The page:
Isaac Dorislaus

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Isaac Dorislaus

Isaac Dorislaus (1595 in Alkmaar, Holland – 2 May 1649 at The Hague, Holland) was a Dutch Calvinist historian and lawyer who was an important official in Oliver Cromwell's period of rule. He came to England as a historian. His lectures were seen as political rhetoric, with references to kings with unjustified power aimed at portraying reigning monarch, Charles I of England, as a tyrant. Little was done about his propagandizing however. Dorislaus became advocate general of the army in the first civil war, and for all his previous theorizing about ancient liberties, quickly showed authoritarian tendencies by his attempted introduction of martial law to help him root out Royalists. He is remembered for his part in the High Court of Justice for the trial of Charles I, although his role was not prominent, and being assassinated by Royalists while on a diplomatic mission in his native country.

Background and influence[edit]

From a strongly Calvinist family, he was educated at Leiden, He arrived in England as the University of Cambridge's first ever professor of History.[1][2] From the outset he attacked the legitimacy of kings and justified revolt, as when he emphasized the Anglo-Saxon roots of England before 1066, emphasizing what he saw as democratic freedom enjoyed by all Englishmen before they lost it to the Norman conquerors and also justified the Dutch uprising against Spain. His apparent propagandizing for republicanism and regicide was seen as aimed at the King Charles I of England, who was suspected of Catholic sympathies and failure to uphold the country's interests against powerful foreign enemies. Despite his thinly veiled condemnation of the reigning royal power, little real action was taken against him apart from his doctorate being delayed. In 1629 he was admitted a commoner of the College of Advocates. In 1632 he made his peace at court, and on two occasions acted as judge advocate, in the bishops war of 1640 and in 1642 in the army commanded by the Earl of Essex. Despite his early advocacy of freedom from untrammeled power, once ensconced in a position of authority, Dorislaus attempted to sweep away legal protection for the accused. He assisted in preparing the charge of high treason against Charles I, but was not prominent in the proceedings themselves.[3]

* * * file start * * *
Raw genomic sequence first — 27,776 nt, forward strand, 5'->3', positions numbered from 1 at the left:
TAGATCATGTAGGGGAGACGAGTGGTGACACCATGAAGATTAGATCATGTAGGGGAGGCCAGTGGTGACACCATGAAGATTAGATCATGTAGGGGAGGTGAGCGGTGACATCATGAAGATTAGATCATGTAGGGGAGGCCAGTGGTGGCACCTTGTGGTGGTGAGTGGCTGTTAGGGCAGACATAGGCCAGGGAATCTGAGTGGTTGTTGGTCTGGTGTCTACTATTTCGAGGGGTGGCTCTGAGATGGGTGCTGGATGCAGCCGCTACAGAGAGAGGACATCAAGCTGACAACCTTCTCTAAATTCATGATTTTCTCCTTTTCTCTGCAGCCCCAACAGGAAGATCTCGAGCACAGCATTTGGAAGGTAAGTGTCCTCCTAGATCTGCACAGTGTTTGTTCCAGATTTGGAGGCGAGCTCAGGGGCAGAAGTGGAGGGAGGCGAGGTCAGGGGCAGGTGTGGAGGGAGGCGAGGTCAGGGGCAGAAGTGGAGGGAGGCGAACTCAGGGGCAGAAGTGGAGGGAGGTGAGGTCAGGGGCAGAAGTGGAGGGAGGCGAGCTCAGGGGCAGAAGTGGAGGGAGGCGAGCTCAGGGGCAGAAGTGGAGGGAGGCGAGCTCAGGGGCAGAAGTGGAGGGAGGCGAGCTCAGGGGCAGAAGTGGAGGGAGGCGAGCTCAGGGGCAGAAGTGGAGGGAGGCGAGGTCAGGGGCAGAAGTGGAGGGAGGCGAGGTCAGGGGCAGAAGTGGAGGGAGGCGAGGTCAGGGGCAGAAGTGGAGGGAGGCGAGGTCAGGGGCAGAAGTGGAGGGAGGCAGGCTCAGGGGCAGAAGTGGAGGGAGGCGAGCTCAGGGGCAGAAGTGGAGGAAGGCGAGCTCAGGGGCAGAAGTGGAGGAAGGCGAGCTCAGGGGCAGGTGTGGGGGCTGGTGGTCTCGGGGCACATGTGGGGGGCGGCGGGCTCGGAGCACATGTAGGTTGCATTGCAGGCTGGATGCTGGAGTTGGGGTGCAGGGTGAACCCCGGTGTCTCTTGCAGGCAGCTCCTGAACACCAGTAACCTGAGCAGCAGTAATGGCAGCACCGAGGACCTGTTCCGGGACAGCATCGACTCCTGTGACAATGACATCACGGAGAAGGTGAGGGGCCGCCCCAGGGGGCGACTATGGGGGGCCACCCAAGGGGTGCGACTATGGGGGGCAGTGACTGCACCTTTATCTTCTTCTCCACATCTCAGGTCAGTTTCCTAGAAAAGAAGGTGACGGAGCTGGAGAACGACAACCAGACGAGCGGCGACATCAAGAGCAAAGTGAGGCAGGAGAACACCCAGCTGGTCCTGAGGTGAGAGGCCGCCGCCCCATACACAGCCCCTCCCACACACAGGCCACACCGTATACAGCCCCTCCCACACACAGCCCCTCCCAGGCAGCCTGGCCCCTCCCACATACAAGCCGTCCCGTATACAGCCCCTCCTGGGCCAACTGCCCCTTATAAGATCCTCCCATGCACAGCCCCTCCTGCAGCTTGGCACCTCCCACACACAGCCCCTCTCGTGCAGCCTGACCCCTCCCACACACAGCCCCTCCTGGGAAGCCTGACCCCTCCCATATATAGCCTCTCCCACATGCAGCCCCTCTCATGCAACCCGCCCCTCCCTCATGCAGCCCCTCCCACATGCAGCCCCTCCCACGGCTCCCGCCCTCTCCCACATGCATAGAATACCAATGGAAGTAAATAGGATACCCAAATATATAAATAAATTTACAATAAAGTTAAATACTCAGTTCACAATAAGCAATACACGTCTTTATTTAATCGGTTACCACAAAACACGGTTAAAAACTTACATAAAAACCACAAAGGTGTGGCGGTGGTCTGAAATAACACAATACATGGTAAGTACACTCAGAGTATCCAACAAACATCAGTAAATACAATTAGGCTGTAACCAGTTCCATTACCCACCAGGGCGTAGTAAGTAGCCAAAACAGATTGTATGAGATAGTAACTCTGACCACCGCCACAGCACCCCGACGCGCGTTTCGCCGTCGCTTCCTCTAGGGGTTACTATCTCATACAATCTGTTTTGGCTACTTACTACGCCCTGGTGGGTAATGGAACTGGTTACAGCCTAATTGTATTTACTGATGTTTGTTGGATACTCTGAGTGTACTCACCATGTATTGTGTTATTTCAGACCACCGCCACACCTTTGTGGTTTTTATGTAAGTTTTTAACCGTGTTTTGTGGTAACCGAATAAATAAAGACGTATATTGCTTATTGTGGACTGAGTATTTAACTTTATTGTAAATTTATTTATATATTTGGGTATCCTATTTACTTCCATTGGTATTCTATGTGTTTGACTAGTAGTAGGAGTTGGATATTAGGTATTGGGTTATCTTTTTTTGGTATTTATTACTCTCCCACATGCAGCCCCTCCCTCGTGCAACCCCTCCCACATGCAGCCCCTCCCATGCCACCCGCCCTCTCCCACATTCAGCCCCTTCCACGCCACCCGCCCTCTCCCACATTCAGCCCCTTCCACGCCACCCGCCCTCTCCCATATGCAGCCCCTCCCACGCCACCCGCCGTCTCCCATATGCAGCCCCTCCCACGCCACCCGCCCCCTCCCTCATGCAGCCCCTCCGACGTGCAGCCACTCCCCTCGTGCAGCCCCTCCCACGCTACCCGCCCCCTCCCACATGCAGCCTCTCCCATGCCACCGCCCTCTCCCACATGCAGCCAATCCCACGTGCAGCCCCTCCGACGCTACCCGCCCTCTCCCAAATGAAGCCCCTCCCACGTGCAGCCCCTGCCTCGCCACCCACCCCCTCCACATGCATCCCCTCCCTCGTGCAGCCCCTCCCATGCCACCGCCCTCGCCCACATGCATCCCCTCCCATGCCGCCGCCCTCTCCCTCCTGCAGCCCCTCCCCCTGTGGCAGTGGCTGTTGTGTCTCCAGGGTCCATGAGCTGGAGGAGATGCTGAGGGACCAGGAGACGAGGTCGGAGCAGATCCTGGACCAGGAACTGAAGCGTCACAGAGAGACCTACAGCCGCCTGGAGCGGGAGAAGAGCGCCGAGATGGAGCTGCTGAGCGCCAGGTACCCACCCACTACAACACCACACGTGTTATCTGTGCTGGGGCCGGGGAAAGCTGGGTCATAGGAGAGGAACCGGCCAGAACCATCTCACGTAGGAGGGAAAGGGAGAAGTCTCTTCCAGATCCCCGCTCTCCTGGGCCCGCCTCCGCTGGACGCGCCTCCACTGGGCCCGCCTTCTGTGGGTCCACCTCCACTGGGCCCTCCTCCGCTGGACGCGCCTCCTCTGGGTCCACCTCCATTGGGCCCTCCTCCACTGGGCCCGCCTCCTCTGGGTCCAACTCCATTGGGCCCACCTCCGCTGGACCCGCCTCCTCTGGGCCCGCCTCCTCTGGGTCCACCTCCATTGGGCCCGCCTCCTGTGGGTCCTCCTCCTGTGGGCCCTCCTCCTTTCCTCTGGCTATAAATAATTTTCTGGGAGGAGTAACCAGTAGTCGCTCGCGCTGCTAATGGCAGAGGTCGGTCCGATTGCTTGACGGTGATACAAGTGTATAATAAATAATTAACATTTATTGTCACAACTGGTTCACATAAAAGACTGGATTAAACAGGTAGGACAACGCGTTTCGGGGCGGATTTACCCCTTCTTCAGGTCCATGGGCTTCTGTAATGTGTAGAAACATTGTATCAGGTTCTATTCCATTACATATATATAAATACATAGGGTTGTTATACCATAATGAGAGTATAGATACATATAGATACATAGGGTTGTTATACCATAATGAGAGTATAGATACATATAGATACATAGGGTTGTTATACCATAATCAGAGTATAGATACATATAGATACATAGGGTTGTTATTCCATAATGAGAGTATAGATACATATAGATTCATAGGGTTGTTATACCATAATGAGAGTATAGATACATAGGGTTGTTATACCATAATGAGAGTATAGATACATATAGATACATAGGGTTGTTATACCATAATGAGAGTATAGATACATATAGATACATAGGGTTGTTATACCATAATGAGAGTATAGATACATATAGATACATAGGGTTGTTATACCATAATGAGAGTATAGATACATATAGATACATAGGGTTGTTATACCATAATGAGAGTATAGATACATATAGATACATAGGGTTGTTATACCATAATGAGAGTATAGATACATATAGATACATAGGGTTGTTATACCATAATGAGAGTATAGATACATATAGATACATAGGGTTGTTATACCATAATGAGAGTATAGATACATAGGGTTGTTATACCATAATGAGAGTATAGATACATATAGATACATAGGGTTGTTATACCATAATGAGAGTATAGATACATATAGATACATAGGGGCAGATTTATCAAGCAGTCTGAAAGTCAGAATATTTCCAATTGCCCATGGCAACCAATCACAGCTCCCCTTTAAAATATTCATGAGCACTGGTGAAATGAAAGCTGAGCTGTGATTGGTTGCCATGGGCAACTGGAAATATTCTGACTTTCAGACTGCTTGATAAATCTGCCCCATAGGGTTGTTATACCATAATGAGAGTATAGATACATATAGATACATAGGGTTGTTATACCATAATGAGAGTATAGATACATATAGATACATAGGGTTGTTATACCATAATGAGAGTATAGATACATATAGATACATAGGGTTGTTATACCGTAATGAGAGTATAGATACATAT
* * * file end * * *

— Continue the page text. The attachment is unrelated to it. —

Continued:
Official of Commonwealth[edit]

In 1648 he became one of the judges of the admiralty court, and was sent on a diplomatic errand to the states general of Holland, which was accused of having profited from England's civil war. Dorislaus did not live to see the First Anglo-Dutch War in which the Puritan regime of Cromwell fought its fellow Protestant power over commercial rivalries. While negotiating as a representative of the Commonwealth in the Dutch Republic, he was murdered at the Hague by Englishmen, largely because of his role in the trial of Charles I.[4] The assassination caused dismay among Cromwell's associates and great jubilation among royalists.[5][6] His remains were buried in Westminster Abbey, and moved in 1661 to St. Margaret's churchyard.[7]

See also[edit]

References[edit]

  1. ^ "Dorislaus (Doreslawe), Isaac (DRSS631I)". A Cambridge Alumni Database. University of Cambridge. 
  2. ^ WALSHAM, ALEXANDRA (15 November 2012). "HISTORY, MEMORY, AND THE ENGLISH REFORMATION". The Historical Journal. 55 (04): 899. doi:10.1017/S0018246X12000362. 
  3. ^ Spencer, Charles, Killers of the King: The Men Who Dared to Execute Charles I p 33
  4. ^ Spencer, Charles, Killers of the King: The Men Who Dared to Execute Charles I p 33
  5. ^ Todd, Margo (2004). "Dorislaus, Isaac (1595–1649)". Oxford Dictionary of National Biography. Oxford University Press. doi:10.1093/ref:odnb/7832. Retrieved 2012-10-24.  (subscription or UK public library membership required)
  6. ^ Spencer, Charles, Killers of the King: The Men Who Dared to Execute Charles I p 33
  7. ^ Spencer, Charles, Killers of the King: The Men Who Dared to Execute Charles I p 33